7. If you would really like to get worked up (or wound up) take a look at the infiltration of Britishism in the sport of soccer (which, the Brits use as a derisive term, but in fact is British in origin). Pitch, boots, brace, kits, etc. These are NOT soccer terms. They are British terms. Give a look.

    1. Sorry but they are Soccer terms, Soccer is an English sport that Americans have only played lately in the sense of the world. Any term used in the sport, no matter English or not, is a Soccer term, and believe it or not are used in other countries as well… Just accept them like we have to accept the word cleats or the lack of s’s and the overload of Z’s in American english

      1. Just to maintain the levels of Britishisms here, that last one would be, “the overload of ‘zeds’,” right?

      2. Regarding the overload of Z’s or Zeds. That is actually traditional English that fell out of favour (tee hee) during the 20th century. The OED have always preferred to use “z” over the “s” in the spelling of words such as optimise/optimize.

        As to the comment about soccer being considered a derisive term, that is fairly recent development probably in the last 15-20 years I would guess. It maybe started after the 1994 World Cup which was hosted by the USA. As a child growing up in the 60’s in the North of England we frequently played soccer. It’s a word derived from association to differentiate Association Football from Rugby Football.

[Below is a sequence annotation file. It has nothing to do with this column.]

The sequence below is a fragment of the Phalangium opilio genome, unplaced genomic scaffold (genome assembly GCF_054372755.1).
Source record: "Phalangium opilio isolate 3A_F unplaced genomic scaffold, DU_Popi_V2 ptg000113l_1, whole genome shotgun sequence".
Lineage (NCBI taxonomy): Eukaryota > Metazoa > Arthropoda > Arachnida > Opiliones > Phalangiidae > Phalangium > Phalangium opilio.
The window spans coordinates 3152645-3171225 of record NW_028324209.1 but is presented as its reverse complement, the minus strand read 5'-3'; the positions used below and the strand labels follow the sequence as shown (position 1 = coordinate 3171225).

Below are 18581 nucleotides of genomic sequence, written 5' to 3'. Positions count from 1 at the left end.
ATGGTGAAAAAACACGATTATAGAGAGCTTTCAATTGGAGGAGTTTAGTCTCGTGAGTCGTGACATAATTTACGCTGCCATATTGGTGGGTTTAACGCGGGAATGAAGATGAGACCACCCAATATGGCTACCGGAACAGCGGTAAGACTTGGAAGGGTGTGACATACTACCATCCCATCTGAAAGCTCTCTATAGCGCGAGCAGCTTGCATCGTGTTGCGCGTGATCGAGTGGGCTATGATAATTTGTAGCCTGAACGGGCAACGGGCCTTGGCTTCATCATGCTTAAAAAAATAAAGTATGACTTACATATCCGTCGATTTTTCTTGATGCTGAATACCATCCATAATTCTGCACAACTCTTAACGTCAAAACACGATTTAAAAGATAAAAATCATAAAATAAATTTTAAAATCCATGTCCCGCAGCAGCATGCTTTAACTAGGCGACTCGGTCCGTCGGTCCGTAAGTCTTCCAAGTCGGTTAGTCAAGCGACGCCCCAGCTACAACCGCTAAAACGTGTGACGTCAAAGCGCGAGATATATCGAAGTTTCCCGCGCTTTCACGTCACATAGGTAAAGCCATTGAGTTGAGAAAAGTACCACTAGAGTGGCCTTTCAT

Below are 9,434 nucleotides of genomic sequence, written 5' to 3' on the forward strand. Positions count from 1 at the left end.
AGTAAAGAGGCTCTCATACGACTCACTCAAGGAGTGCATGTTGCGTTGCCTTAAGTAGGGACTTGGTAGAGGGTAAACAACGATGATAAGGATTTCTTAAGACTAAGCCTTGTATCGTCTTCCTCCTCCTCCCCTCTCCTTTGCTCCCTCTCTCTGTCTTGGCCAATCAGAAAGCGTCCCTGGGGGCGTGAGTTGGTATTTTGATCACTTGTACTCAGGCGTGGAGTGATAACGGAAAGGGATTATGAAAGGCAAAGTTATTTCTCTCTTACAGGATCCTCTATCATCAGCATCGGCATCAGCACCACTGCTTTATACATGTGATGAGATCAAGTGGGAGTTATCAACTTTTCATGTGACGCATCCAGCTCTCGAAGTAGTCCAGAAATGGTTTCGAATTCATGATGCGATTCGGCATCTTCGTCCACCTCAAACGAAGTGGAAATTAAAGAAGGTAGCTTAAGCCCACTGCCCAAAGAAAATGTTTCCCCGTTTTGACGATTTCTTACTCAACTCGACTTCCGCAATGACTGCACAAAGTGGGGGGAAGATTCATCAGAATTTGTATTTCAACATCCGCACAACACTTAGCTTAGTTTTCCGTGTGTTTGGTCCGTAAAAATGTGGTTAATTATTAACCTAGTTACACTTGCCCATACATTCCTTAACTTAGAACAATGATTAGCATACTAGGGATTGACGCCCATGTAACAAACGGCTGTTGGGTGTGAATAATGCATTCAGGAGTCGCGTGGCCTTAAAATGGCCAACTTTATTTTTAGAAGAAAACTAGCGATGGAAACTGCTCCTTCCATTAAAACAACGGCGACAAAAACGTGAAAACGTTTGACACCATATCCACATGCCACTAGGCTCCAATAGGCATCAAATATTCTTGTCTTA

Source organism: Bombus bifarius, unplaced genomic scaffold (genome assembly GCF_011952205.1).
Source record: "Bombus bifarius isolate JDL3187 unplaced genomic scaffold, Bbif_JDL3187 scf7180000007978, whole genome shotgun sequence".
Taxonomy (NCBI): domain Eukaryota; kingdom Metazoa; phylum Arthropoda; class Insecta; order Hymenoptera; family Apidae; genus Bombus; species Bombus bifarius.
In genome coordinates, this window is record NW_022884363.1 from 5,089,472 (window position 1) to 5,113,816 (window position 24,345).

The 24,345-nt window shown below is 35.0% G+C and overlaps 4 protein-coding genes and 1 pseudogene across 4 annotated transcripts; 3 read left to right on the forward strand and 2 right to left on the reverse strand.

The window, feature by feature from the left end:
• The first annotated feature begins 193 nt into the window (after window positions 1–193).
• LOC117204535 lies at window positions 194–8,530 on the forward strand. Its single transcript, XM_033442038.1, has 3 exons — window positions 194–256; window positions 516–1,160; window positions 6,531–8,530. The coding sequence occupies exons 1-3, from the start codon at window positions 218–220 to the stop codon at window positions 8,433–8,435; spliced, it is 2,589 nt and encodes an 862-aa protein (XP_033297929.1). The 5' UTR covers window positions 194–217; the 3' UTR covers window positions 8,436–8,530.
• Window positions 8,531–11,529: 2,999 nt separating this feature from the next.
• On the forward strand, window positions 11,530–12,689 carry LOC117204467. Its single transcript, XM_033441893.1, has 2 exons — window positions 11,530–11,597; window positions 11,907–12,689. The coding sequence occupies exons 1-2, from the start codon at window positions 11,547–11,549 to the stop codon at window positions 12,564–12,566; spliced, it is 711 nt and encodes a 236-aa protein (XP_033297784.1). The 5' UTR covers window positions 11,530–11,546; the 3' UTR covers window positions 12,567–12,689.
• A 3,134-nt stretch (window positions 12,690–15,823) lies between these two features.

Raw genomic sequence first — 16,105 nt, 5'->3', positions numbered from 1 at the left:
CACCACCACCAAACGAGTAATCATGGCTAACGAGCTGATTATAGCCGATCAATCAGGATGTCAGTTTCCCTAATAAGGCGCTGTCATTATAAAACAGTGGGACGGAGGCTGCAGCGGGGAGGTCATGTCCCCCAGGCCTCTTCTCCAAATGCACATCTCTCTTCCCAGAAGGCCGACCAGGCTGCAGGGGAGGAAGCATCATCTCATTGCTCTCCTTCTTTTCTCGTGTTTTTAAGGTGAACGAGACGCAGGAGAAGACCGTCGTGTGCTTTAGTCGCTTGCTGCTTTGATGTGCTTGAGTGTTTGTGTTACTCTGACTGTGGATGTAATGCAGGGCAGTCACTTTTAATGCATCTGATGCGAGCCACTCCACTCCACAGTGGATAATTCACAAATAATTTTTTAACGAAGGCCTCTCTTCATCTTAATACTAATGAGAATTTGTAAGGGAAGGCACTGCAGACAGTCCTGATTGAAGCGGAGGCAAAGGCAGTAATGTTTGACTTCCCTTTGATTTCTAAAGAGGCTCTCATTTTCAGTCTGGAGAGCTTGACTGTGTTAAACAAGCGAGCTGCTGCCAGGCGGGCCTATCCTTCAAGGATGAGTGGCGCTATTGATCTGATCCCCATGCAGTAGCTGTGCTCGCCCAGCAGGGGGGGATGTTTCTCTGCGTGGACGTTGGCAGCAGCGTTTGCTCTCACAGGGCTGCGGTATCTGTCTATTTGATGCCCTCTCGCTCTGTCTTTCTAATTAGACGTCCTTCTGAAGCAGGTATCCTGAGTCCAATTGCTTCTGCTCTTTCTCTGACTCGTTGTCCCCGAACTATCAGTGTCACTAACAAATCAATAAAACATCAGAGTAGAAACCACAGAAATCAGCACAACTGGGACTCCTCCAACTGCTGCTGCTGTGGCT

3. The other thing about the word “soccer” is that although it may have been invented by an Englishman, the Americans use it far more often now. Just because one of our own created the word many years ago, doesn’t mean that the average English person likes his favourite sport referred to by that name in this day and age.

      4. I believe cleats are football boots, or trainers with studs. Or something like that. There may be a slight difference, but it’s close enough in everyday use.

    2. “Soccer” is a stupid name for football invented by the upper classes -and used ONLY by them- in the 19th century. It is a corruption of “association” and was coined following the formation of the Football Association in 1863. It has a distinct upper class sneer at the lower orders about it, and anyone who calls football “soccer” can expect derision in return.